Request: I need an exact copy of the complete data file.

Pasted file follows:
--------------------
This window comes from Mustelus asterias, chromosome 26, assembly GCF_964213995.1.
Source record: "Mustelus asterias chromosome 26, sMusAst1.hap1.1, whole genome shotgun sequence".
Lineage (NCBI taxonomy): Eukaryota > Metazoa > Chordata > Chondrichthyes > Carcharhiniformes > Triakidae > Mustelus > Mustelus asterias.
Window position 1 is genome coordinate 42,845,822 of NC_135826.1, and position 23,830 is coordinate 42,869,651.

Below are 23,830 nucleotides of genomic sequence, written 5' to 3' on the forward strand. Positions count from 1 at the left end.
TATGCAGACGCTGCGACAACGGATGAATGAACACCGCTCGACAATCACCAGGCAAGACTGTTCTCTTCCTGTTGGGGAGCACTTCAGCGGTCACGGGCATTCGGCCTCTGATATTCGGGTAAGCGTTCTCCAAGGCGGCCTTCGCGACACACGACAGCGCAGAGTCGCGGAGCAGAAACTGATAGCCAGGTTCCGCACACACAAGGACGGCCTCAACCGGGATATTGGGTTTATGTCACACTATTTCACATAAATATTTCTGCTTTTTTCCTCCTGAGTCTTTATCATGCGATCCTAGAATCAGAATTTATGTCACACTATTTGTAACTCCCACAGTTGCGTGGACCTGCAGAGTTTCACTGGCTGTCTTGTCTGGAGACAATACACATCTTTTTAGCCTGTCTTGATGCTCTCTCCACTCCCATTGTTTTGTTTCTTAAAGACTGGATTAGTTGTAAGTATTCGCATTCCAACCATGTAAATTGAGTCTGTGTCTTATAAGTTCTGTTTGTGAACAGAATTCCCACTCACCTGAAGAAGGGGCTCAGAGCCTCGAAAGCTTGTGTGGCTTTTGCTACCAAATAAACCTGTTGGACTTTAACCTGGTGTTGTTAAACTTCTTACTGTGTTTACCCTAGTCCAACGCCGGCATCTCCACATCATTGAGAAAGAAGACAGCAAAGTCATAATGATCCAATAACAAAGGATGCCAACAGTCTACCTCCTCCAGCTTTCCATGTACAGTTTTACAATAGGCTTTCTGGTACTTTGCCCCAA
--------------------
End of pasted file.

This window comes from Mustelus asterias, chromosome 26, assembly GCF_964213995.1.
Source record: "Mustelus asterias chromosome 26, sMusAst1.hap1.1, whole genome shotgun sequence".
Lineage (NCBI taxonomy): Eukaryota > Metazoa > Chordata > Chondrichthyes > Carcharhiniformes > Triakidae > Mustelus > Mustelus asterias.
Window position 1 is genome coordinate 42,845,822 of NC_135826.1, and position 23,830 is coordinate 42,869,651.

Below are 23,830 nucleotides of genomic sequence, written 5' to 3' on the forward strand. Positions count from 1 at the left end.
TATGCAGACGCTGCGACAACGGATGAATGAACACCGCTCGACAATCACCAGGCAAGACTGTTCTCTTCCTGTTGGGGAGCACTTCAGCGGTCACGGGCATTCGGCCTCTGATATTCGGGTAAGCGTTCTCCAAGGCGGCCTTCGCGACACACGACAGCGCAGAGTCGCGGAGCAGAAACTGATAGCCAGGTTCCGCACACACAAGGACGGCCTCAACCGGGATATTGGGTTTATGTCACACTATTTCACATAAATATTTCTGCTTTTTTCCTCCTGAGTCTTTATCATGCGATCCTAGAATCAGAATTTATGTCACACTATTTGTAACTCCCACAGTTGCGTGGACCTGCAGAGTTTCACTGGCTGTCTTGTCTGGAGACAATACACATCTTTTTAGCCTGTCTTGATGCTCTCTCCACTCCCATTGTTTTGTTTCTTAAAGACTGGATTAGTTGTAAGTATTCGCATTCCAACCATGTAAATTGAGTCTGTGTCTTATAAGTTCTGTTTGTGAACAGAATTCCCACTCACCTGAAGAAGGGGCTCAGAGCCTCGAAAGCTTGTGTGGCTTTTGCTACCAAATAAACCTGTTGGACTTTAACCTGGTGTTGTTAAACTTCTTACTGTGTTTACCCTAGTCCAACGCCGGCATCTCCACATCATTGAGAAAGAAGACAGCAAAGTCATAATGATCCAATAACAAAGGATGCCAACAGTCTACCTCCTCCAGCTTTCCATGTACAGTTTTACAATAGGCTTTCTGGTACTTTGCCCCAA